Physical Review X (PRX) is APS's newest, online-only, and fully open access journal. Its broad scope encompasses all areas of pure, applied, and interdisciplinary physics. PRX carefully applies highly selective editorial standards comparable to those of the top journals in physics and aims to attract, select, and publish papers that are exceptional in originality, substance, and significance. With its open access model and through innovation in content delivery, PRX disseminates important new results, both broadly and effectively, across the global science and engineering community.
Atoms can be in two places at the same time
Can a penalty kick simultaneously score a goal and miss? For very small objects, at least, this is possible: according to the predictions of quantum mechanics, microscopic objects can take different paths ...
Study narrows the scope of research on quantum computing
According to many scientists, quantum computers will have great importance in the future but, despite all efforts, research in this field is still in its infancy. One of the difficulties is understanding what criteria a quantum ...
New technique allows ultrasound to penetrate bone, metal
Researchers from North Carolina State University have developed a technique that allows ultrasound to penetrate bone or metal, using customized structures that offset the distortion usually caused by these ...
Taming the Boltzmann equation
Physicists at Ludwig Maximilian University of Munich, Germany, have developed a new algorithm that is capable of solving the Boltzmann equation for systems of self-propelled particles. The new method also ...
How to make mobile batteries last longer by controlling energy flows at nano-level
Electronic devices waste a lot of energy by producing useless heat. This is one of the main reasons our mobiles use up battery power so quickly. Researchers at University of Luxembourg have made a leap forward ...
Neutron stars could shine new light on universe expansion
Astrophysicists have developed a new way to use gravitational waves to measure the expansion rate of the universe.
Many Interacting Worlds theory: Scientists propose existence and interaction of parallel worlds
Griffith University academics are challenging the foundations of quantum science with a radical new theory based on the existence of, and interactions between, parallel universes.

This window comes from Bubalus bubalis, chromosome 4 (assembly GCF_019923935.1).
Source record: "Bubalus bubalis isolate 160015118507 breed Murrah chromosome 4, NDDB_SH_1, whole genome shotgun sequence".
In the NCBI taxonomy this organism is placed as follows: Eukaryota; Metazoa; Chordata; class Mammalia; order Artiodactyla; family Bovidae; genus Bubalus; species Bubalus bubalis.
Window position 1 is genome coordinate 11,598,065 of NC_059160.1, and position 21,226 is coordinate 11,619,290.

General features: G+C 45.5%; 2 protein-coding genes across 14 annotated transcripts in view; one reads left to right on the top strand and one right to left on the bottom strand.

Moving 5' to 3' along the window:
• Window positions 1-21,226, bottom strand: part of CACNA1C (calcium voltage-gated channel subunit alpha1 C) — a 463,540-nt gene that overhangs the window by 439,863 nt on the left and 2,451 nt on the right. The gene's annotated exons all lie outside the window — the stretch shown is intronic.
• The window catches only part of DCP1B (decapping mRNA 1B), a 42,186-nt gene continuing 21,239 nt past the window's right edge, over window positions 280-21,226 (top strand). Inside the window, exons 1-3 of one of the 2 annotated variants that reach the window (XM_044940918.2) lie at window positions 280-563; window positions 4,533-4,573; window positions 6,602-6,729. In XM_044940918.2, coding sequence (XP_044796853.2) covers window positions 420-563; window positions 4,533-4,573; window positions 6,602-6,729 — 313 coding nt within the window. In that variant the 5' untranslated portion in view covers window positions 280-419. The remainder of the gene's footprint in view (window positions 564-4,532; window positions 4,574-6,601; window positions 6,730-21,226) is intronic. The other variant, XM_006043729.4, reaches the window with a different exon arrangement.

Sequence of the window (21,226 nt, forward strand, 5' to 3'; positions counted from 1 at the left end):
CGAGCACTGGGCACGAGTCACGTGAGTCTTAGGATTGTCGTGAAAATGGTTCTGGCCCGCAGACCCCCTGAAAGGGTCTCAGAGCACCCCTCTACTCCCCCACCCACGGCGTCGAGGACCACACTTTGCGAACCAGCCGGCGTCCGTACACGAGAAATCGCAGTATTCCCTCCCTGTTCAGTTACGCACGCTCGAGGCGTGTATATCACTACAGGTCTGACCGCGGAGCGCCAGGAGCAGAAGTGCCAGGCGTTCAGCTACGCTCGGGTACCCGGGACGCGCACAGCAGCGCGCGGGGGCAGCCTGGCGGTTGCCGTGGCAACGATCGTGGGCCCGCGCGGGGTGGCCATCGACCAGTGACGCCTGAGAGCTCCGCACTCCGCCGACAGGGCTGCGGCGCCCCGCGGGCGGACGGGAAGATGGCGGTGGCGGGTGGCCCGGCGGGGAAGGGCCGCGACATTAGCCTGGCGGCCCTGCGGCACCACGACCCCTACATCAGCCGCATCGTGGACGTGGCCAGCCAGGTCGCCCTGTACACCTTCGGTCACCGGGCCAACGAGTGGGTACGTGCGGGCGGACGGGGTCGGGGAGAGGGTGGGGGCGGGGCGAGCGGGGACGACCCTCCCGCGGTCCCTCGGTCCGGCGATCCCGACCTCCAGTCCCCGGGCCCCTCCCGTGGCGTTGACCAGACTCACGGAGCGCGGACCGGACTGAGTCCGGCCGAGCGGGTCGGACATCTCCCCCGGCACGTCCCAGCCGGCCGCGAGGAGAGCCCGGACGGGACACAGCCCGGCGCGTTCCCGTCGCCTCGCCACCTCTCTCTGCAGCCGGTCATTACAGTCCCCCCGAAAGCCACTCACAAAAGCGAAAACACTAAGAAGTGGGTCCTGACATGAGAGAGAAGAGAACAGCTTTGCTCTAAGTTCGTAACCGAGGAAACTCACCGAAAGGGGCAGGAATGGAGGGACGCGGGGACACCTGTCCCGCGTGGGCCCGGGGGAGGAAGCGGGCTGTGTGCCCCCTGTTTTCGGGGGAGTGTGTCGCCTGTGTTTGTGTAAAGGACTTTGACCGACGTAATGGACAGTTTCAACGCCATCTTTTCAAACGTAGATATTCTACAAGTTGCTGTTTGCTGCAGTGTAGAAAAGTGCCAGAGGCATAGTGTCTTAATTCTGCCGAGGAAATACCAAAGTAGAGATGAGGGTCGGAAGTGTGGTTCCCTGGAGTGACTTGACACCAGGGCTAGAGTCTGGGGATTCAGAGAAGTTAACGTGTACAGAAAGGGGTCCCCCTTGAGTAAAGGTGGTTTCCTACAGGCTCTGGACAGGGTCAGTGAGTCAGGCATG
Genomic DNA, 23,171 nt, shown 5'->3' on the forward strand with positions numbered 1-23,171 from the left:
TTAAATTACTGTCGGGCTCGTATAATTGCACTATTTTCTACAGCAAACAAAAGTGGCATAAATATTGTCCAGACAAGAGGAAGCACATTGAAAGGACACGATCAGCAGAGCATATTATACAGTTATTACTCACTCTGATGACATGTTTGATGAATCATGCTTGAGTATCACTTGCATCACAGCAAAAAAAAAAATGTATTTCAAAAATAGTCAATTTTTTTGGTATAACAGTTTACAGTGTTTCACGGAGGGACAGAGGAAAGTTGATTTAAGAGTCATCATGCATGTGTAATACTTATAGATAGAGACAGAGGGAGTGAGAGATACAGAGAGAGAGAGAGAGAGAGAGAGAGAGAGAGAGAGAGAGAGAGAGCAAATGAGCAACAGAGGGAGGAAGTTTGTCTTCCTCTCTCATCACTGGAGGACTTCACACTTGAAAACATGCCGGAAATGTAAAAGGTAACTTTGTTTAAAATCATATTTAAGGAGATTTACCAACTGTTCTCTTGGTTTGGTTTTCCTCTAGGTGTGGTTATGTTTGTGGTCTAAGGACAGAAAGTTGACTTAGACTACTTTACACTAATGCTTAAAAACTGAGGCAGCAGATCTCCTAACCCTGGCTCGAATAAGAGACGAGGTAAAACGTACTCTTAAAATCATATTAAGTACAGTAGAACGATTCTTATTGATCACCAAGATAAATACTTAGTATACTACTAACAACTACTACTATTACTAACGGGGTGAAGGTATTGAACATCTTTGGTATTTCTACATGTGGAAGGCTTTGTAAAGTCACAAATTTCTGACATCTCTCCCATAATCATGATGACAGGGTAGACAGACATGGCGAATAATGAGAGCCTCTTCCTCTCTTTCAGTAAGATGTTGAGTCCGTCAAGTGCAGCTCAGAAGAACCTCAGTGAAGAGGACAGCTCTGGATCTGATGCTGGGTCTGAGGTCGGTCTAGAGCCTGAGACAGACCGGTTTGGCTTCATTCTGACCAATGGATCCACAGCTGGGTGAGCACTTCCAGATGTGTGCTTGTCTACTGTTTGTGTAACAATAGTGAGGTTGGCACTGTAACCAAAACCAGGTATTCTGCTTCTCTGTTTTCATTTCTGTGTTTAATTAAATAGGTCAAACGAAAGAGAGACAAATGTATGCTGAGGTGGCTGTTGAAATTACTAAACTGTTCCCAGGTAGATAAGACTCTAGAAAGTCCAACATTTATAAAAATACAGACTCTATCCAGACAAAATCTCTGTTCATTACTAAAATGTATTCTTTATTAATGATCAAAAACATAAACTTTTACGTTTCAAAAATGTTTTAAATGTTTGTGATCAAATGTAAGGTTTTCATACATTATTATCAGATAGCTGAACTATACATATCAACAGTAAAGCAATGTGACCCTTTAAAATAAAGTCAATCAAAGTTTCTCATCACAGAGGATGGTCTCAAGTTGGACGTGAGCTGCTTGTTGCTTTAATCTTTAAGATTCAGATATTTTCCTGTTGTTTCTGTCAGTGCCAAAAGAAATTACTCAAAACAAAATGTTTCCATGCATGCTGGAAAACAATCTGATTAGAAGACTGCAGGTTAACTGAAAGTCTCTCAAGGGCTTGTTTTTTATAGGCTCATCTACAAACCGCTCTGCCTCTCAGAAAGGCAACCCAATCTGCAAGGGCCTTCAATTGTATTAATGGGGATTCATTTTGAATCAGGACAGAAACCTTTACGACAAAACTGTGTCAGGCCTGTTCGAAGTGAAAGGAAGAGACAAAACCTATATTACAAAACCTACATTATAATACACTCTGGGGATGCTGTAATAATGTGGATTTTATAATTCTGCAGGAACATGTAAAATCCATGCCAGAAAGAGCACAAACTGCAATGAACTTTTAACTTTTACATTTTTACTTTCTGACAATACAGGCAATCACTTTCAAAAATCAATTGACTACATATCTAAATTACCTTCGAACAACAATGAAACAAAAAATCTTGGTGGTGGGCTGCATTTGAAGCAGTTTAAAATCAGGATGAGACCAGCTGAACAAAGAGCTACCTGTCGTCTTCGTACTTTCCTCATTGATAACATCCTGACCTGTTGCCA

Physicists solve longstanding puzzle of how moths find distant mates
(Phys.org) —The way in which male moths locate females flying hundreds of meters away has long been a mystery to scientists.
A cold-atom ammeter: Superfluid current is only as strong as its weak link
(Phys.org) —In certain exotic situations, a collection of atoms can transition to a superfluid state, flouting the normal rules of liquid behavior. Unlike a normal, viscous fluid, the atoms in a superfluid ...
Pressing the accelerator on quantum robotics
Quantum computing will allow for the creation of powerful computers, but also much smarter and more creative robots than conventional ones. This was the conclusion reached by researchers from Spain and Austria, ...
Researchers overcome noise problems in ultrasensitive measurements of tiny amounts of compounds
As the sensitivity of plasmonic sensors reaches new heights, so does the challenge of using tiny sample volumes. Dmitry Kalashnikov and co-workers at the A*STAR Data Storage Institute in Singapore have devised ...
Physics team uses pixel sensitivity of smartphone as a random generator for encryption
Nerve impulses can collide and continue unaffected
According to the traditional theory of nerves, two nerve impulses sent from opposite ends of a nerve annihilate when they collide. New research from the Niels Bohr Institute now shows that two colliding nerve ...
'Solid' light could compute previously unsolvable problems
Researchers at Princeton University have begun crystallizing light as part of an effort to answer fundamental questions about the physics of matter.
Diamonds are a quantum computer's best friend
A new kind of quantum computer is being proposed by scientists from the TU Wien (Vienna) and Japan (National Institute of Informatics and NTT Basic Research Labs).